Matryoshka Model 1 - Depression Nature Community Hobbies Pets

I would recommend the article by (Chirico & Gaggioli, 2021) which explains the system based changes that occur in repeated experiencing of awe.

Matryoshka Model 2 - Depression Nature Community Hobbies Pets

 

Cats, Creativity, Community and Teaching

A key activity Sangmu felt raised her mood and helped her recovery was spending time with her cats. She reported they seemed to know she was depressed and took extra time with her in companionship. The feeling that there was someone to look after her was a strong factor in this improvement in mood.

She felt the combination of teaching children, spending time in nature and having close relationships with friends and pets helped lift her depression because it enabled engagement. Her experience is mirrored by the study “Lifestyle psychiatry for depression and anxiety: Beyond diet and exercise” (Piotrowski et al 2020) which speaks on a positive social connection for the prevention and treatment of mental health.

She has continued her progress in her mental health by keeping her mind active learning new skills. She enjoyed making jewellery out of epoxy resin and making dream catchers.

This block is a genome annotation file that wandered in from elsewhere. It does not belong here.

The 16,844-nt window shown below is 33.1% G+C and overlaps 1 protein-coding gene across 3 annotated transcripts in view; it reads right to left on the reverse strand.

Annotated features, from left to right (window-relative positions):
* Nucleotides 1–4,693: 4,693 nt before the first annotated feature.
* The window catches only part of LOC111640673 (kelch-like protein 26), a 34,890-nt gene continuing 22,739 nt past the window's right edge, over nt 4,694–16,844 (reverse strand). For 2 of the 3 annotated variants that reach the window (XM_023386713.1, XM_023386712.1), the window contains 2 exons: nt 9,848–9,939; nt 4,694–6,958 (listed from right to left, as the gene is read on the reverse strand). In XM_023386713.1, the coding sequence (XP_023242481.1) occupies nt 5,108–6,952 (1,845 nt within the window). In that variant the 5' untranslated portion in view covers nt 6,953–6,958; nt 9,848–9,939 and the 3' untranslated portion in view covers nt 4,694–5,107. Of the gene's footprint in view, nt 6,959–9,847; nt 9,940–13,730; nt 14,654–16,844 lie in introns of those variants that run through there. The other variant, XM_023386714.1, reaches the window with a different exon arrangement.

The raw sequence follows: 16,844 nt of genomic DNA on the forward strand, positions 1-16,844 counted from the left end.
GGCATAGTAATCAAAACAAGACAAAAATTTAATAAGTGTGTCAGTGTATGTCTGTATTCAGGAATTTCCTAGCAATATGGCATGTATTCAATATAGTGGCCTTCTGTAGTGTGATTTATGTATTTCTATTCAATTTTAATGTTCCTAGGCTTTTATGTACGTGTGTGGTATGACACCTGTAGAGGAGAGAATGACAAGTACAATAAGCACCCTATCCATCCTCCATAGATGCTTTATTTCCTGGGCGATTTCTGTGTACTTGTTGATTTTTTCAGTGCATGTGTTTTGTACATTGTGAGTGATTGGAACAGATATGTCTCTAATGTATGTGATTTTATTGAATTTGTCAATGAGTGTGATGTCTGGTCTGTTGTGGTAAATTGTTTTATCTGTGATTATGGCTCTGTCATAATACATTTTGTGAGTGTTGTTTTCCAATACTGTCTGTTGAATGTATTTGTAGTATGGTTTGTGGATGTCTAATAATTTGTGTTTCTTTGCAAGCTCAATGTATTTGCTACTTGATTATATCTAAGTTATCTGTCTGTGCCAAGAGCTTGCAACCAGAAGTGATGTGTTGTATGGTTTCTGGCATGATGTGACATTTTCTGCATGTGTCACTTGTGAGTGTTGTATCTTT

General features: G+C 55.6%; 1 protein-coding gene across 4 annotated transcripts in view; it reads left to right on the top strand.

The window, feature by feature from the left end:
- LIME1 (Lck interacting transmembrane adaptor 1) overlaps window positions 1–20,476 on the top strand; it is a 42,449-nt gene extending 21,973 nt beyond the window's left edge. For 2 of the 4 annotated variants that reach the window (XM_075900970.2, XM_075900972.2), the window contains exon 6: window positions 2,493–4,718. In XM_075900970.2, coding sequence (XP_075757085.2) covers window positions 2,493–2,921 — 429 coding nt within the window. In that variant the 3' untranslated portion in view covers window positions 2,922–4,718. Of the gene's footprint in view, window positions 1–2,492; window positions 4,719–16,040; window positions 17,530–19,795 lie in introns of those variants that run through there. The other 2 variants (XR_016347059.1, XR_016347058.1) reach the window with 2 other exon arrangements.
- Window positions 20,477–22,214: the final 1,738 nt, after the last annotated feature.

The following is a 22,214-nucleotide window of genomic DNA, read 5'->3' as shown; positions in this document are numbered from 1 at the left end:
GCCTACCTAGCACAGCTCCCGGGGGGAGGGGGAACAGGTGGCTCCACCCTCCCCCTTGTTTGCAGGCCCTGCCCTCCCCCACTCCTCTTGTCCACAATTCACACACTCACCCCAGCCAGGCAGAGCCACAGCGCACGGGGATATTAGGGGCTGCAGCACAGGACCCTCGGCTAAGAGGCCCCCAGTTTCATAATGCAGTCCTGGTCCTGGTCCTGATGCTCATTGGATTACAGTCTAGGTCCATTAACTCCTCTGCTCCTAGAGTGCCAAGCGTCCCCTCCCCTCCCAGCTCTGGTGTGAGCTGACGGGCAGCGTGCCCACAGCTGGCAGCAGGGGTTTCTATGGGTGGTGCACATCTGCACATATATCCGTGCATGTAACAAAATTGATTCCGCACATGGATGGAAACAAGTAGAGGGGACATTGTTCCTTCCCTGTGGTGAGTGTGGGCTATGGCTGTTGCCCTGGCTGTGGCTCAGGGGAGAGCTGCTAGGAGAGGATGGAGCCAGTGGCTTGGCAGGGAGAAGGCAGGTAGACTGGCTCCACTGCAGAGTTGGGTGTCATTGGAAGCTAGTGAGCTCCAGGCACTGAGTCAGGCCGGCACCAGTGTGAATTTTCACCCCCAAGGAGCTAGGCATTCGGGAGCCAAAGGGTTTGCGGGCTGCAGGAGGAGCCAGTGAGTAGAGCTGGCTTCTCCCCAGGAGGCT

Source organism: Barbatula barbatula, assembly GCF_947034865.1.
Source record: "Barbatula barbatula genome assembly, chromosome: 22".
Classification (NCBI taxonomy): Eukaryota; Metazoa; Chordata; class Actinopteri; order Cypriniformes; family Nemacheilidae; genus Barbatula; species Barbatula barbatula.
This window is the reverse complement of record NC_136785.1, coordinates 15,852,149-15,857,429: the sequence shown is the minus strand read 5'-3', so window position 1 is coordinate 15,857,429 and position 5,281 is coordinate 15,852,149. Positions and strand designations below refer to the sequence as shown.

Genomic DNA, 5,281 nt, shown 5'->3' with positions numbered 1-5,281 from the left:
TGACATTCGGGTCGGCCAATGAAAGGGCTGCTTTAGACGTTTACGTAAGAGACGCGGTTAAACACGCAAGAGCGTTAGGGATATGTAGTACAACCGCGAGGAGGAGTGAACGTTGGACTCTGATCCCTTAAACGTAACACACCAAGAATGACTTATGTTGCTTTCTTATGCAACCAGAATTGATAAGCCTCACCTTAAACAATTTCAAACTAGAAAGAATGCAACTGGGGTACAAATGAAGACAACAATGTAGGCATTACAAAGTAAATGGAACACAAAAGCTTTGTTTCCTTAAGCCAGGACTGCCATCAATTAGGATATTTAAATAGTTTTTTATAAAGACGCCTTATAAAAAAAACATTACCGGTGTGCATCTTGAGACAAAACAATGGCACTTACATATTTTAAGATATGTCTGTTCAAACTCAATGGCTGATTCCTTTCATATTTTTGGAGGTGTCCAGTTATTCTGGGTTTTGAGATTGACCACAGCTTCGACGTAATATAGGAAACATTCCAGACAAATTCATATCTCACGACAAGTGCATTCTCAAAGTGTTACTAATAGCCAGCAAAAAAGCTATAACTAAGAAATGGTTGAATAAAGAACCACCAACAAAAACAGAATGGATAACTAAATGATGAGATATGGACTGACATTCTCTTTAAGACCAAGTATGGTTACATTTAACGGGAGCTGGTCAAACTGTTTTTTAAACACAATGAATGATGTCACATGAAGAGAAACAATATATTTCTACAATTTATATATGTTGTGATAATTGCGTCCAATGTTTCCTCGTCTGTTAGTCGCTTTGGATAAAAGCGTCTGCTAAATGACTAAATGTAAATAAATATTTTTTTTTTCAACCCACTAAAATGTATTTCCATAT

Reconnection

Sangmu felt the biggest thing in her life that had to change in order for the depression to cease was to engage with the outside world and regain a state of independence. She reports that when she was younger she had a significant personality shift. Most of her young life was spent in introversion, relying on her mother to communicate on her behalf, but around four years ago she became aware that she needed to grow in independence and take risks, even if they didn’t work out as she planned.

(Mate, 2022) would agree that this increase in personal agency is a significant tool to help lift people out of chronic illness. Sangmu’s increased self agency shows similarities to Manju and Fiona who both drew on their independence from structures around them which resulted in positive changes in their symptoms.